Screwball comedies are often described as “comedies of remarriage”, as it was a recurring topic in the heyday of the genre. The Awful Truth also revolves around a couple (played by Cary Grant and Irene Dunne) who are on their way to fall in love again. However, first you have to divorce your partner before you can remarry them. This movie presents a rare example of a screwball divorce suit and proves that there’re certain things which can turn even the courtroom’s peace into chaos. Here they are!
- 1. An absurd request
Complications will most certainly arise when the couple begins to fight over their dog’s custody. Misunderstandings are inevitable if its name is Mr. Smith, so everyone, including the judge and the lawyers, will definitely be confused.
- 2. A talkative wife
Talkative wives (and husbands) are often entangled in lengthy stories about their first meeting with their partners, even if they’re about to talk about something else. Sometimes they go as far as telling it to the judge in the middle of their divorce suit. It’s possible that the judge is bored to death, so he will try to cut the story short. Of course, that’s not so very easy with a person who can’t stick to the point!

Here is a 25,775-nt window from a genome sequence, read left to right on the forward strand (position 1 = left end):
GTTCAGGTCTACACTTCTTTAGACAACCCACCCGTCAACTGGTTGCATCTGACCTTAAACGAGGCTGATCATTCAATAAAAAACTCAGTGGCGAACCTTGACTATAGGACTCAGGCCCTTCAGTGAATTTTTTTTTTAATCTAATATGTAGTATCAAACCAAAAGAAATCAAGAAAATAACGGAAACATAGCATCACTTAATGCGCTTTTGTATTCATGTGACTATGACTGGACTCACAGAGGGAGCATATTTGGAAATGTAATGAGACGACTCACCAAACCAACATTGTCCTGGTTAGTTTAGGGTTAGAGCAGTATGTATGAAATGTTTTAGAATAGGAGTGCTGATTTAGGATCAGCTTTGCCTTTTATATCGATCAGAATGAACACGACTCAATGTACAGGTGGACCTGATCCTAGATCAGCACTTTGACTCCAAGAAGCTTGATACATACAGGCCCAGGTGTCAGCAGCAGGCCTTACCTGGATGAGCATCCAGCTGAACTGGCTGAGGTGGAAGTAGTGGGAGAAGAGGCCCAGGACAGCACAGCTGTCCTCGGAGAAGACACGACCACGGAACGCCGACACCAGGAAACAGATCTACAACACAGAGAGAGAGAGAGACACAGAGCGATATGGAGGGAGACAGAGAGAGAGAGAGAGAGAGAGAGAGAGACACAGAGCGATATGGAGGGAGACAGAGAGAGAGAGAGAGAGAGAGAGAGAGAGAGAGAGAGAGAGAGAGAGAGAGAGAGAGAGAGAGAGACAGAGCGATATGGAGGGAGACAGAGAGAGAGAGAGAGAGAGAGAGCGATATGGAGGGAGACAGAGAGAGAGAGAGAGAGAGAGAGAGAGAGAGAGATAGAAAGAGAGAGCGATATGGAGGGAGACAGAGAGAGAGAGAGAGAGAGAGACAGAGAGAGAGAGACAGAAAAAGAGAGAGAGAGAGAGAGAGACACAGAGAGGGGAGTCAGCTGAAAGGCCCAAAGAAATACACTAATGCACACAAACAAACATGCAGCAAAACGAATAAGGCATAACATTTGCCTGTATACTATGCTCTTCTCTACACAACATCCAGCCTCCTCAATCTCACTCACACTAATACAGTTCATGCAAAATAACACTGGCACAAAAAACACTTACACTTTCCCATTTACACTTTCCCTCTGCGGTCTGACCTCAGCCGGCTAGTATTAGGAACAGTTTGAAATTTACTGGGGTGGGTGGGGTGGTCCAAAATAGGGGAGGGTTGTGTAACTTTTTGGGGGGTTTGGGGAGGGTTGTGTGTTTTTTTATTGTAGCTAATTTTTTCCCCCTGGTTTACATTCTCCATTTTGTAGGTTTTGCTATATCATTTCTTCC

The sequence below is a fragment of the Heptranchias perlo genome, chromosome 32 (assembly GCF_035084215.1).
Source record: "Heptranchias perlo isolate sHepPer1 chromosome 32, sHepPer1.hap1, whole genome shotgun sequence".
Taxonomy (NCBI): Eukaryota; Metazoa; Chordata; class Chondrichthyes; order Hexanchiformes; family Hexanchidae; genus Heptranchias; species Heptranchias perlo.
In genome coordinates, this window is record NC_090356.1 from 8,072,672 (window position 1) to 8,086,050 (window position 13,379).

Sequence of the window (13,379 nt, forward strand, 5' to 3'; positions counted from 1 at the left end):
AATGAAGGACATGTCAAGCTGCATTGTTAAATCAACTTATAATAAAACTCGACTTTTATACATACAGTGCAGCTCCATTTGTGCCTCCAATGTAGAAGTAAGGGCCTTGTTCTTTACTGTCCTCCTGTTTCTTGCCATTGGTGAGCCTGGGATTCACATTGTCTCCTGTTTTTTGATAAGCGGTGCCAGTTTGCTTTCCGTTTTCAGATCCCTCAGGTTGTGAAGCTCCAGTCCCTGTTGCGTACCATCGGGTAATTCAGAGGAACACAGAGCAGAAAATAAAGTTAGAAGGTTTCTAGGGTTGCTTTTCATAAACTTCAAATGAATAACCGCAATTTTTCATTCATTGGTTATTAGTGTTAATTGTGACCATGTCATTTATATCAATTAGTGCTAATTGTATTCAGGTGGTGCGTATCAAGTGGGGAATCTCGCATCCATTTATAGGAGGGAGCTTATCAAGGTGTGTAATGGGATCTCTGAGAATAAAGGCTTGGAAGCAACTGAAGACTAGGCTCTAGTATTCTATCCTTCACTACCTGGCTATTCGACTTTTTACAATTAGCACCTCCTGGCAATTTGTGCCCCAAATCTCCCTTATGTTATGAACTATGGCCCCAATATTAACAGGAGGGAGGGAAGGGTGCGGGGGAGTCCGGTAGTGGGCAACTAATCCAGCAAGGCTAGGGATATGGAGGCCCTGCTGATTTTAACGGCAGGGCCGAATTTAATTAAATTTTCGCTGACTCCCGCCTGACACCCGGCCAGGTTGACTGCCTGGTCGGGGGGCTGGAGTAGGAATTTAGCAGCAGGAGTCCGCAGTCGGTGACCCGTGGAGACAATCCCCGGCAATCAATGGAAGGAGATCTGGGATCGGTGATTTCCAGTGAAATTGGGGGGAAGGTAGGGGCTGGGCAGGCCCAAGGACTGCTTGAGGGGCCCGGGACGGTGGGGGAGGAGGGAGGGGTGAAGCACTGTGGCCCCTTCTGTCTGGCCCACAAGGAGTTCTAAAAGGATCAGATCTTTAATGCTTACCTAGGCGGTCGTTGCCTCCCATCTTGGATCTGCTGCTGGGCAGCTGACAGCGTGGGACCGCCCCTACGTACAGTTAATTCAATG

- 3. An outrageous idea on the judge’s part
A judge can have some surprising ideas, too, especially when he’s trying to solve a surprising situation. I haven’t checked any cases of the past, but I find it quite improbable that a dog has ever had the chance to decide which of his masters he would like to spend the rest of his life with. So Mr. Smith is a lucky one!
- 4. A dog incapable of making decisions
However, Mr. Smith is a dog that’s so very fond of both his masters that he can’t decide between them. On the other hand, he might also be one of those dogs that are not so good at making decisions.
- 5. A cheating wife
If the husband lets his wife cheat, she will have the dog and in return he will have an excuse to pay her a visit twice a month! A screwball divorce suit will end with a remarriage after all!
Source of picture 4: The Blonde at the Film